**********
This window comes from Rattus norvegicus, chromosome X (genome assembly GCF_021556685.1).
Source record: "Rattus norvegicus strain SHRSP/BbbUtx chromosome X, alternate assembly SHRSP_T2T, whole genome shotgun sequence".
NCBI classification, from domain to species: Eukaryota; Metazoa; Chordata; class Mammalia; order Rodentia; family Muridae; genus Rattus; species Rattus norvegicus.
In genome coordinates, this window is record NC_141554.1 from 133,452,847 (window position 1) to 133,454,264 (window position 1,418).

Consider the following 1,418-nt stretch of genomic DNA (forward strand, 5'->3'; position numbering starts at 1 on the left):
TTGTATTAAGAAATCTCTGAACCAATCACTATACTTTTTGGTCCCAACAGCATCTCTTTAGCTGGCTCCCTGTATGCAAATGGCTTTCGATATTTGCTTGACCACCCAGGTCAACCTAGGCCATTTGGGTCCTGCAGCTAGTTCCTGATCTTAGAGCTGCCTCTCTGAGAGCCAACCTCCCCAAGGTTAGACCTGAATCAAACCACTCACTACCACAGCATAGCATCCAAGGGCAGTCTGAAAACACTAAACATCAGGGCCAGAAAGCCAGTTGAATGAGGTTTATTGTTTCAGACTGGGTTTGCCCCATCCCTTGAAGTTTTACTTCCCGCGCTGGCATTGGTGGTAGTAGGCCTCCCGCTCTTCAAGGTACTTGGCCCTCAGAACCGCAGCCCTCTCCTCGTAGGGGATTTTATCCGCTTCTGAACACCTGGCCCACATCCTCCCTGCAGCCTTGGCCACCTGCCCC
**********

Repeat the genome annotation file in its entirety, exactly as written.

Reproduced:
This window comes from Rattus norvegicus, chromosome X (genome assembly GCF_021556685.1).
Source record: "Rattus norvegicus strain SHRSP/BbbUtx chromosome X, alternate assembly SHRSP_T2T, whole genome shotgun sequence".
NCBI classification, from domain to species: Eukaryota; Metazoa; Chordata; class Mammalia; order Rodentia; family Muridae; genus Rattus; species Rattus norvegicus.
In genome coordinates, this window is record NC_141554.1 from 133,452,847 (window position 1) to 133,454,264 (window position 1,418).

Consider the following 1,418-nt stretch of genomic DNA (forward strand, 5'->3'; position numbering starts at 1 on the left):
TTGTATTAAGAAATCTCTGAACCAATCACTATACTTTTTGGTCCCAACAGCATCTCTTTAGCTGGCTCCCTGTATGCAAATGGCTTTCGATATTTGCTTGACCACCCAGGTCAACCTAGGCCATTTGGGTCCTGCAGCTAGTTCCTGATCTTAGAGCTGCCTCTCTGAGAGCCAACCTCCCCAAGGTTAGACCTGAATCAAACCACTCACTACCACAGCATAGCATCCAAGGGCAGTCTGAAAACACTAAACATCAGGGCCAGAAAGCCAGTTGAATGAGGTTTATTGTTTCAGACTGGGTTTGCCCCATCCCTTGAAGTTTTACTTCCCGCGCTGGCATTGGTGGTAGTAGGCCTCCCGCTCTTCAAGGTACTTGGCCCTCAGAACCGCAGCCCTCTCCTCGTAGGGGATTTTATCCGCTTCTGAACACCTGGCCCACATCCTCCCTGCAGCCTTGGCCACCTGCCCC